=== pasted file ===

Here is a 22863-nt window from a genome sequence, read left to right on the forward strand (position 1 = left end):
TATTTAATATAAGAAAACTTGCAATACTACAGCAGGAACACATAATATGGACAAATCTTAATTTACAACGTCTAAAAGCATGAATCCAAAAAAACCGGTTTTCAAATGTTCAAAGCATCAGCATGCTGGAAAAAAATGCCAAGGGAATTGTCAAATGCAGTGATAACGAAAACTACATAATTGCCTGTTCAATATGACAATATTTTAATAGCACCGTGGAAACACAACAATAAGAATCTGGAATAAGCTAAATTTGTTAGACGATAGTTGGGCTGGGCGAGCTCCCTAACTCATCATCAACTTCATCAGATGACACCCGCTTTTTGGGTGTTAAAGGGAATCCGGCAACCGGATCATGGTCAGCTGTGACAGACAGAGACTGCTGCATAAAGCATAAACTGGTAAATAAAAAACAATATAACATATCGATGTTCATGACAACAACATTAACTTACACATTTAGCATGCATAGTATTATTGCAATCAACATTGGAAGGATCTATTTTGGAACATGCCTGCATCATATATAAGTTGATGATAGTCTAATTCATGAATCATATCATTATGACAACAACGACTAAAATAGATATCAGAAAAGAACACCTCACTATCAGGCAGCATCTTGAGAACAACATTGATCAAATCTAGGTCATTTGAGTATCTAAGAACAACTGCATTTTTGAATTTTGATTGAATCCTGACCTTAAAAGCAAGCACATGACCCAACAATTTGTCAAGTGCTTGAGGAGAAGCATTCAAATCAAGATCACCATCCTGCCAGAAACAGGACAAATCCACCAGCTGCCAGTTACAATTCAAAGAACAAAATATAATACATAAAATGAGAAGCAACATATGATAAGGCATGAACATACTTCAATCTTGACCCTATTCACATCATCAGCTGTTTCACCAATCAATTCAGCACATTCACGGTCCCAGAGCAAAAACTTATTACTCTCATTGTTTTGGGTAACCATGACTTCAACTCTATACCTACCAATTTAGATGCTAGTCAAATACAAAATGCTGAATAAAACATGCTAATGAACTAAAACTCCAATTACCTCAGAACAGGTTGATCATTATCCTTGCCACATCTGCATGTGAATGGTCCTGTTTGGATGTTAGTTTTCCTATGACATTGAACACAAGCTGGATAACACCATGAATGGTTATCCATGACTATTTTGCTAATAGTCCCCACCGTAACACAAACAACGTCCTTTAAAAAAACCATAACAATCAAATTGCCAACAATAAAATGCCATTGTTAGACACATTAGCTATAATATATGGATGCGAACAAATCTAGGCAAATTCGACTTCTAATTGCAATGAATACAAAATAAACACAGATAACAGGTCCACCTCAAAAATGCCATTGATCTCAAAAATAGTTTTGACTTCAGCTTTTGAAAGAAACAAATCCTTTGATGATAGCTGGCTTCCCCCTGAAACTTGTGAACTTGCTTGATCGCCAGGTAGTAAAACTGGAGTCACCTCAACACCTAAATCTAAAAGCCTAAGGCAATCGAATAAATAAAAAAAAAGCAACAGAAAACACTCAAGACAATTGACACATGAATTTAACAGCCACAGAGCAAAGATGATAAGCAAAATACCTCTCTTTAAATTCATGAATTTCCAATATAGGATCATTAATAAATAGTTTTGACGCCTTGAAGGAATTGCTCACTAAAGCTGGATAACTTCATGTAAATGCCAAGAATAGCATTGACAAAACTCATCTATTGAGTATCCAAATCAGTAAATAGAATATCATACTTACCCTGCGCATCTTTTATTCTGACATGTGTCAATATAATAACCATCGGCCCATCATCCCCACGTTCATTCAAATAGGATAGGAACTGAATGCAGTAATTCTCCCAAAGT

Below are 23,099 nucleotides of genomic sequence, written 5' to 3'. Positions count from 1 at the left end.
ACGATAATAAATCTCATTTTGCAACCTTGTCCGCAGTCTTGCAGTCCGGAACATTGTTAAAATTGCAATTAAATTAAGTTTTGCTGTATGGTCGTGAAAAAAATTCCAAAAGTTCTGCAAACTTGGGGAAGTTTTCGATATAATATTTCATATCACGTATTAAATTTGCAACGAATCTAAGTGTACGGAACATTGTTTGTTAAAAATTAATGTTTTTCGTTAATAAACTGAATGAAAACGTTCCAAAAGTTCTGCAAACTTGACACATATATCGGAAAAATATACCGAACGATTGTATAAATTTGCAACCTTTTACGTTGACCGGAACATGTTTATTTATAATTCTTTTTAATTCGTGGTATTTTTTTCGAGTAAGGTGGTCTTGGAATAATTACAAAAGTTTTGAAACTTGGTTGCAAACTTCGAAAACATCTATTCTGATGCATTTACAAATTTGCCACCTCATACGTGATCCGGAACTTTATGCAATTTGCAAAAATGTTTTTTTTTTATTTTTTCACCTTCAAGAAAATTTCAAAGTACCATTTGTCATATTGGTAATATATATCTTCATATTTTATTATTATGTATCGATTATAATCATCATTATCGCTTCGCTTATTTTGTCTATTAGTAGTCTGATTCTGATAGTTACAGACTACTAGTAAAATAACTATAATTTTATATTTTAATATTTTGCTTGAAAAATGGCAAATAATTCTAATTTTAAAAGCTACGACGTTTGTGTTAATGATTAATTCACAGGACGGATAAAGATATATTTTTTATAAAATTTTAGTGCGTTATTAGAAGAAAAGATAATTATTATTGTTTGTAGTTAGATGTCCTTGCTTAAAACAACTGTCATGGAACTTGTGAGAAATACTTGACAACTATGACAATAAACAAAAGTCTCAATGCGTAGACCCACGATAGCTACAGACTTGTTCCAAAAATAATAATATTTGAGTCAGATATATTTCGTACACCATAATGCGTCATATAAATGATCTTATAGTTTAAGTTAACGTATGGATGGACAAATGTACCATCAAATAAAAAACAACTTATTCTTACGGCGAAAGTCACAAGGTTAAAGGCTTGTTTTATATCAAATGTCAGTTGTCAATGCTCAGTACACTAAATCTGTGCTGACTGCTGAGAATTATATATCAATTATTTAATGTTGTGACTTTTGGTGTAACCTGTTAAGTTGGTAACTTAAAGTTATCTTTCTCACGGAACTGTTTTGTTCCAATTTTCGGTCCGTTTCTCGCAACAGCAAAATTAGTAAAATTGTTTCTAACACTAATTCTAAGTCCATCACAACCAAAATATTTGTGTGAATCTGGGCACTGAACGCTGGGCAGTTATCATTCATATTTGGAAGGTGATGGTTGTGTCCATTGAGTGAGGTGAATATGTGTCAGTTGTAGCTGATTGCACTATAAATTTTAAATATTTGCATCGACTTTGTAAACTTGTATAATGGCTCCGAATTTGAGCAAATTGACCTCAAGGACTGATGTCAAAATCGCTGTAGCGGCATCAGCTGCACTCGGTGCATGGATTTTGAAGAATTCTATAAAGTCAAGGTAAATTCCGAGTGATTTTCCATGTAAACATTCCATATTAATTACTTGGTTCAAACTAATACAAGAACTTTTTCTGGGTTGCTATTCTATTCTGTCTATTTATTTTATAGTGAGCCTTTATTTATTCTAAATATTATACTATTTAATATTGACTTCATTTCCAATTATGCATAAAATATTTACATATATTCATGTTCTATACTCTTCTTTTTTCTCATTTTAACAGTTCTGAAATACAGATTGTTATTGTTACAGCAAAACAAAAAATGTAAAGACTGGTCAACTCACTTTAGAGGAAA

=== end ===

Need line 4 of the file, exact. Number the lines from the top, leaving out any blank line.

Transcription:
ACGATAATAAATCTCATTTTGCAACCTTGTCCGCAGTCTTGCAGTCCGGAACATTGTTAAAATTGCAATTAAATTAAGTTTTGCTGTATGGTCGTGAAAAAAATTCCAAAAGTTCTGCAAACTTGGGGAAGTTTTCGATATAATATTTCATATCACGTATTAAATTTGCAACGAATCTAAGTGTACGGAACATTGTTTGTTAAAAATTAATGTTTTTCGTTAATAAACTGAATGAAAACGTTCCAAAAGTTCTGCAAACTTGACACATATATCGGAAAAATATACCGAACGATTGTATAAATTTGCAACCTTTTACGTTGACCGGAACATGTTTATTTATAATTCTTTTTAATTCGTGGTATTTTTTTCGAGTAAGGTGGTCTTGGAATAATTACAAAAGTTTTGAAACTTGGTTGCAAACTTCGAAAACATCTATTCTGATGCATTTACAAATTTGCCACCTCATACGTGATCCGGAACTTTATGCAATTTGCAAAAATGTTTTTTTTTTATTTTTTCACCTTCAAGAAAATTTCAAAGTACCATTTGTCATATTGGTAATATATATCTTCATATTTTATTATTATGTATCGATTATAATCATCATTATCGCTTCGCTTATTTTGTCTATTAGTAGTCTGATTCTGATAGTTACAGACTACTAGTAAAATAACTATAATTTTATATTTTAATATTTTGCTTGAAAAATGGCAAATAATTCTAATTTTAAAAGCTACGACGTTTGTGTTAATGATTAATTCACAGGACGGATAAAGATATATTTTTTATAAAATTTTAGTGCGTTATTAGAAGAAAAGATAATTATTATTGTTTGTAGTTAGATGTCCTTGCTTAAAACAACTGTCATGGAACTTGTGAGAAATACTTGACAACTATGACAATAAACAAAAGTCTCAATGCGTAGACCCACGATAGCTACAGACTTGTTCCAAAAATAATAATATTTGAGTCAGATATATTTCGTACACCATAATGCGTCATATAAATGATCTTATAGTTTAAGTTAACGTATGGATGGACAAATGTACCATCAAATAAAAAACAACTTATTCTTACGGCGAAAGTCACAAGGTTAAAGGCTTGTTTTATATCAAATGTCAGTTGTCAATGCTCAGTACACTAAATCTGTGCTGACTGCTGAGAATTATATATCAATTATTTAATGTTGTGACTTTTGGTGTAACCTGTTAAGTTGGTAACTTAAAGTTATCTTTCTCACGGAACTGTTTTGTTCCAATTTTCGGTCCGTTTCTCGCAACAGCAAAATTAGTAAAATTGTTTCTAACACTAATTCTAAGTCCATCACAACCAAAATATTTGTGTGAATCTGGGCACTGAACGCTGGGCAGTTATCATTCATATTTGGAAGGTGATGGTTGTGTCCATTGAGTGAGGTGAATATGTGTCAGTTGTAGCTGATTGCACTATAAATTTTAAATATTTGCATCGACTTTGTAAACTTGTATAATGGCTCCGAATTTGAGCAAATTGACCTCAAGGACTGATGTCAAAATCGCTGTAGCGGCATCAGCTGCACTCGGTGCATGGATTTTGAAGAATTCTATAAAGTCAAGGTAAATTCCGAGTGATTTTCCATGTAAACATTCCATATTAATTACTTGGTTCAAACTAATACAAGAACTTTTTCTGGGTTGCTATTCTATTCTGTCTATTTATTTTATAGTGAGCCTTTATTTATTCTAAATATTATACTATTTAATATTGACTTCATTTCCAATTATGCATAAAATATTTACATATATTCATGTTCTATACTCTTCTTTTTTCTCATTTTAACAGTTCTGAAATACAGATTGTTATTGTTACAGCAAAACAAAAAATGTAAAGACTGGTCAACTCACTTTAGAGGAAA